|Opportunity & Competition
|Law Enforcement Training Requirements
|Job Hazards & Protections
|Median Income Growth for Law-Enforcement Officers (2022 vs. 2021)
2023's Best & Worst States to Be a Police Officer
WalletHub, May 8, 2023
Law enforcement is a career that is always in the public eye, whether for heroic reasons or scandal. Currently, our nation’s 800,000 law enforcement officers have even more of a spotlight than usual, though, amid high-profile police brutality cases. As a result, the Justice Department and some local police departments have made rule changes like banning chokeholds and no-knock warrants in some situations. President Joe Biden’s State of the Union address called for law enforcement officers to receive better training and to be held to higher standards.
While some police officers have not acted in accordance with their duties, plenty of others put their lives on the line to protect the public every day. Being a police officer is significantly more dangerous than many other occupations. Because of such risks, law-enforcement agencies must offer enough incentives to attract and retain officers. To start, there’s a $66,020 mean annual wage and typically a generous benefits package which can include retirement-contribution matches, tuition assistance, ample leave time, a take-home vehicle, and access to health and fitness facilities.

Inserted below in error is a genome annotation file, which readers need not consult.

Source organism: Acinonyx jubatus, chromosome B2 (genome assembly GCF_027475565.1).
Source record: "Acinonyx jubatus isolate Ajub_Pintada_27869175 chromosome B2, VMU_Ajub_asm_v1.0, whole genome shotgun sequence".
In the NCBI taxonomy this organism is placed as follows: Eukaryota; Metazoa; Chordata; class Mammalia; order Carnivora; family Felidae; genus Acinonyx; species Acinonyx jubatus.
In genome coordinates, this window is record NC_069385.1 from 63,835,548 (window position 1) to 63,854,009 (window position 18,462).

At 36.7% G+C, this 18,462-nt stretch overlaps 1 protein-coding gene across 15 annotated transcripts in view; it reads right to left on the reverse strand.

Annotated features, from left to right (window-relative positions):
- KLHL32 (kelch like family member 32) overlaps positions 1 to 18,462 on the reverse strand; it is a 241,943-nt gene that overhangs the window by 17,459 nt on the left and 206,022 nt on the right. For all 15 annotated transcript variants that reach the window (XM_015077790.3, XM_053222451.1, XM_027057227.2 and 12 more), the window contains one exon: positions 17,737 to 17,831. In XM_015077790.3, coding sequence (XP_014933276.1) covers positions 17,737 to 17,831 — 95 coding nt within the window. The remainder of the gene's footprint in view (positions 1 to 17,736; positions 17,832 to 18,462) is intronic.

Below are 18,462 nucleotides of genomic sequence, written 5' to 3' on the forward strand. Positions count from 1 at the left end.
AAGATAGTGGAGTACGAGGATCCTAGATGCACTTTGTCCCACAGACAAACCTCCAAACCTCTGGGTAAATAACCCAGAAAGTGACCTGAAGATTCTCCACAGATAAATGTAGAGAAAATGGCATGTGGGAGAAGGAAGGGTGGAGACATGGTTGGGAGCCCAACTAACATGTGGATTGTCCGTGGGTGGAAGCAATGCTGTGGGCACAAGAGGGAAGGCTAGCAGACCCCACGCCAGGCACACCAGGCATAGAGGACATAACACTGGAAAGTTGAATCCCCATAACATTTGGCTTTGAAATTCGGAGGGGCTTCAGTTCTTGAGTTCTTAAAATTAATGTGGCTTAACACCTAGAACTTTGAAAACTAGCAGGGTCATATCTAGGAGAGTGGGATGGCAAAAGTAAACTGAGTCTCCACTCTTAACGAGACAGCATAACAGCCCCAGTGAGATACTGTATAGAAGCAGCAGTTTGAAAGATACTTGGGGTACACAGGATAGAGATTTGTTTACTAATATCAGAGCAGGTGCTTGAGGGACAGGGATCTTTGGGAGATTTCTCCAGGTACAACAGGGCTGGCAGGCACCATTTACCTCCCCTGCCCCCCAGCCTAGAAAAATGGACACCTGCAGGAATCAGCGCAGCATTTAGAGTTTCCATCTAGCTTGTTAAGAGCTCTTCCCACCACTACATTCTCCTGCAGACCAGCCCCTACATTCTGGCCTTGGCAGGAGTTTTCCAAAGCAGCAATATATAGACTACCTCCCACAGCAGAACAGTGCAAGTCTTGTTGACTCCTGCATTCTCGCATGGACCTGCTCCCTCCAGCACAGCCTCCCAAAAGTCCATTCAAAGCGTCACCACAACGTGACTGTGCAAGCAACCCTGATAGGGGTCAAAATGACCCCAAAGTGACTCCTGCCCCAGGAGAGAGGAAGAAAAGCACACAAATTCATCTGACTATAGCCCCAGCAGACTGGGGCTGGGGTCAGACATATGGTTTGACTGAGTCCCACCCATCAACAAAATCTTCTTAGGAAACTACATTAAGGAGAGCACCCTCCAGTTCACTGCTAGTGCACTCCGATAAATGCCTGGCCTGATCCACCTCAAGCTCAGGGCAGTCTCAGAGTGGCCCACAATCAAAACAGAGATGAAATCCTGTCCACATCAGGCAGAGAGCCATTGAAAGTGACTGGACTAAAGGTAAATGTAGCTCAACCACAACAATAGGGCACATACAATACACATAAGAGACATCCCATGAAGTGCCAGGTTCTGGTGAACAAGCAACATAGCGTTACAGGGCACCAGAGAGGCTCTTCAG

How well officers are compensated varies from place to place, though, as does the quality of their work environment. Officers are more likely to be attracted to police departments that steer clear of scandal and corruption and that are transparent with their communities.
In order to determine the best states in which to pursue a law-enforcement career, WalletHub compared the 50 states and the District of Columbia across 30 key indicators of police-friendliness. Their data set ranges from the median income for law-enforcement officers to police deaths per 1,000 officers to state and local police-protection expenses per capita….
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